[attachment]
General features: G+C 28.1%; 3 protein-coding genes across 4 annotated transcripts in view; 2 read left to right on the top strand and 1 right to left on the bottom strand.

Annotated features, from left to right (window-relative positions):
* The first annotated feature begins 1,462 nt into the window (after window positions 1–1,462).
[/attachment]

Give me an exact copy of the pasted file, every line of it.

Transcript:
General features: G+C 28.1%; 3 protein-coding genes across 4 annotated transcripts in view; 2 read left to right on the top strand and 1 right to left on the bottom strand.

Annotated features, from left to right (window-relative positions):
* The first annotated feature begins 1,462 nt into the window (after window positions 1–1,462).